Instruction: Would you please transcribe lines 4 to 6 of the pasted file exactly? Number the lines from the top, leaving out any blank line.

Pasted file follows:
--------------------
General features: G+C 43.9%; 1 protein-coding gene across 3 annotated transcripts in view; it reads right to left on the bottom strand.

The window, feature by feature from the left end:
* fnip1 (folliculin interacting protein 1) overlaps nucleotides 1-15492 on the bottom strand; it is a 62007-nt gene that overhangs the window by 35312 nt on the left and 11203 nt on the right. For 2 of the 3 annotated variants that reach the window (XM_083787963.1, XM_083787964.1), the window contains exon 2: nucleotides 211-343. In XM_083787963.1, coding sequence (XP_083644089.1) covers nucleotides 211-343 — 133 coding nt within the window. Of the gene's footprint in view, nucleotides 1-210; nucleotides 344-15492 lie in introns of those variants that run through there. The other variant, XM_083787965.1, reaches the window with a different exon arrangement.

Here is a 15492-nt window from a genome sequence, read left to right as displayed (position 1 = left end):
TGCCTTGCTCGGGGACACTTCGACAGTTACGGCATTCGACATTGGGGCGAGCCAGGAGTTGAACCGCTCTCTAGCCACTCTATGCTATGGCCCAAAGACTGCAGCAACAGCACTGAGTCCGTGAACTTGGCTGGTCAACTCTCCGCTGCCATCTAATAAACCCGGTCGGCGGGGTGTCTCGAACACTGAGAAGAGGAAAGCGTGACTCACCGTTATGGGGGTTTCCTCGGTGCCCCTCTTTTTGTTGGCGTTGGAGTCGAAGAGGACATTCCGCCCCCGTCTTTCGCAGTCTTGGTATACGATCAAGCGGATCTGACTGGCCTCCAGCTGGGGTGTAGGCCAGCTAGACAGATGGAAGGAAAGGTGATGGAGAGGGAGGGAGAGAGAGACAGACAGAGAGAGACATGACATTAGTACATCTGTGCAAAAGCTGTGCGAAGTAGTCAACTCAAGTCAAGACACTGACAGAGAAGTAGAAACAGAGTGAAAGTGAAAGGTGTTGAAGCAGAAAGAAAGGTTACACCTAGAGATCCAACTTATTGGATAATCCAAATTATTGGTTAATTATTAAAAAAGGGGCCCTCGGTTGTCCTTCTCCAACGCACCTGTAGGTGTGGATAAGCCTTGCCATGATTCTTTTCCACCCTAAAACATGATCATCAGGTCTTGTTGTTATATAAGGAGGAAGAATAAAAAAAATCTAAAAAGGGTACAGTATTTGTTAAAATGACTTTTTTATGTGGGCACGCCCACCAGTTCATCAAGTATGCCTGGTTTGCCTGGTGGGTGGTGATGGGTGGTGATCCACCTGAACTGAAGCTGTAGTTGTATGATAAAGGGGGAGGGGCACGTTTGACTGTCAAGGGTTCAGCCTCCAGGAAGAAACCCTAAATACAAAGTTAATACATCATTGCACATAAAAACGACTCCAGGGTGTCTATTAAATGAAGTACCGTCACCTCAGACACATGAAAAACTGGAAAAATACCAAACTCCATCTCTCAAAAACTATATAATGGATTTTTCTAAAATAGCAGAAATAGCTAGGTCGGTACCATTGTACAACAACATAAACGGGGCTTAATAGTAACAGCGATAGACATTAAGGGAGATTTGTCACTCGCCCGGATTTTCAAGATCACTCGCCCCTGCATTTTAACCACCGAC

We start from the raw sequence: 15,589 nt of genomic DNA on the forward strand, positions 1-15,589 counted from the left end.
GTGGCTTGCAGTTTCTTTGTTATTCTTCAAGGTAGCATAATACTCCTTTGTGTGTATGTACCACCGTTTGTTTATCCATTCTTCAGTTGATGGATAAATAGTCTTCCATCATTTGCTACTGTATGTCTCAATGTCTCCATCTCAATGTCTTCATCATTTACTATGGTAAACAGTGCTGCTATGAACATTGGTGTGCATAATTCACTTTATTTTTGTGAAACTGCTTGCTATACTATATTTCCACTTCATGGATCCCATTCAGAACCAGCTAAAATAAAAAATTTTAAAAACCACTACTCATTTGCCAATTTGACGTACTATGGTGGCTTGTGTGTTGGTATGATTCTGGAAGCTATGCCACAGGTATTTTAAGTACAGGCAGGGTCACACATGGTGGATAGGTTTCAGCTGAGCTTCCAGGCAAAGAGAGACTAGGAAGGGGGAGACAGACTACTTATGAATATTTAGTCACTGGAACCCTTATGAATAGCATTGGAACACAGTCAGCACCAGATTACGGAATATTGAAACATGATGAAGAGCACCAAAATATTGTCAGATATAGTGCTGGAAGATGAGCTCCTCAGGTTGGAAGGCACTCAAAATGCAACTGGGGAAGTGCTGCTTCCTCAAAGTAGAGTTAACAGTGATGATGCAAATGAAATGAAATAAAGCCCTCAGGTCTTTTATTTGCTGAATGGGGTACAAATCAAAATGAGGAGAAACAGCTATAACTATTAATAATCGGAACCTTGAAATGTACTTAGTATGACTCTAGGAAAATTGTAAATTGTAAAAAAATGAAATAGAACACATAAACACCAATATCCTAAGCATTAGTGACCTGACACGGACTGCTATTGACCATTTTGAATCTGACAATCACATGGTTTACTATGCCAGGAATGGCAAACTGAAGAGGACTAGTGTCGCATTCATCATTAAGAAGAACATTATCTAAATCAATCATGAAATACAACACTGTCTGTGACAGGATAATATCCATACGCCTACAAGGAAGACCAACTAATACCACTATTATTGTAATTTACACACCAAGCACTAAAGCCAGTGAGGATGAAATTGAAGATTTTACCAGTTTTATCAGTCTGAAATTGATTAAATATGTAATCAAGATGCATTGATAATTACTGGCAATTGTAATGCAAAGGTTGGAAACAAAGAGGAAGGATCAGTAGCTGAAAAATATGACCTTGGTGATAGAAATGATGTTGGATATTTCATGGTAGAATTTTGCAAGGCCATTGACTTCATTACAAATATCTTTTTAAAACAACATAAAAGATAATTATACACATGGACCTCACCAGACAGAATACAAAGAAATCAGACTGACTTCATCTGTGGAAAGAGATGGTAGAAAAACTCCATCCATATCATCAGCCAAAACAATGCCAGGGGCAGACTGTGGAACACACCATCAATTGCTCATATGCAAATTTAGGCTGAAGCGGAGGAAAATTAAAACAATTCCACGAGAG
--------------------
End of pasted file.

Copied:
Here is a 15492-nt window from a genome sequence, read left to right as displayed (position 1 = left end):
TGCCTTGCTCGGGGACACTTCGACAGTTACGGCATTCGACATTGGGGCGAGCCAGGAGTTGAACCGCTCTCTAGCCACTCTATGCTATGGCCCAAAGACTGCAGCAACAGCACTGAGTCCGTGAACTTGGCTGGTCAACTCTCCGCTGCCATCTAATAAACCCGGTCGGCGGGGTGTCTCGAACACTGAGAAGAGGAAAGCGTGACTCACCGTTATGGGGGTTTCCTCGGTGCCCCTCTTTTTGTTGGCGTTGGAGTCGAAGAGGACATTCCGCCCCCGTCTTTCGCAGTCTTGGTATACGATCAAGCGGATCTGACTGGCCTCCAGCTGGGGTGTAGGCCAGCTAGACAGATGGAAGGAAAGGTGATGGAGAGGGAGGGAGAGAGAGACAGACAGAGAGAGACATGACATTAGTACATCTGTGCAAAAGCTGTGCGAAGTAGTCAACTCAAGTCAAGACACTGACAGAGAAGTAGAAACAGAGTGAAAGTGAAAGGTGTTGAAGCAGAAAGAAAGGTTACACCTAGAGATCCAACTTATTGGATAATCCAAATTATTGGTTAATTATTAAAAAAGGGGCCCTCGGTTGTCCTTCTCCAACGCACCTGTAGGTGTGGATAAGCCTTGCCATGATTCTTTTCCACCCTAAAACATGATCATCAGGTCTTGTTGTTATATAAGGAGGAAGAATAAAAAAAATCTAAAAAGGGTACAGTATTTGTTAAAATGACTTTTTTATGTGGGCACGCCCACCAGTTCATCAAGTATGCCTGGTTTGCCTGGTGGGTGGTGATGGGTGGTGATCCACCTGAACTGAAGCTGTAGTTGTATGATAAAGGGGGAGGGGCACGTTTGACTGTCAAGGGTTCAGCCTCCAGGAAGAAACCCTAAATACAAAGTTAATACATCATTGCACATAAAAACGACTCCAGGGTGTCTATTAAATGAAGTACCGTCACCTCAGACACATGAAAAACTGGAAAAATACCAAACTCCATCTCTCAAAAACTATATAATGGATTTTTCTAAAATAGCAGAAATAGCTAGGTCGGTACCATTGTACAACAACATAAACGGGGCTTAATAGTAACAGCGATAGACATTAAGGGAGATTTGTCACTCGCCCGGATTTTCAAGATCACTCGCCCCTGCATTTTAACCACCGAC

We start from the raw sequence: 15,589 nt of genomic DNA on the forward strand, positions 1-15,589 counted from the left end.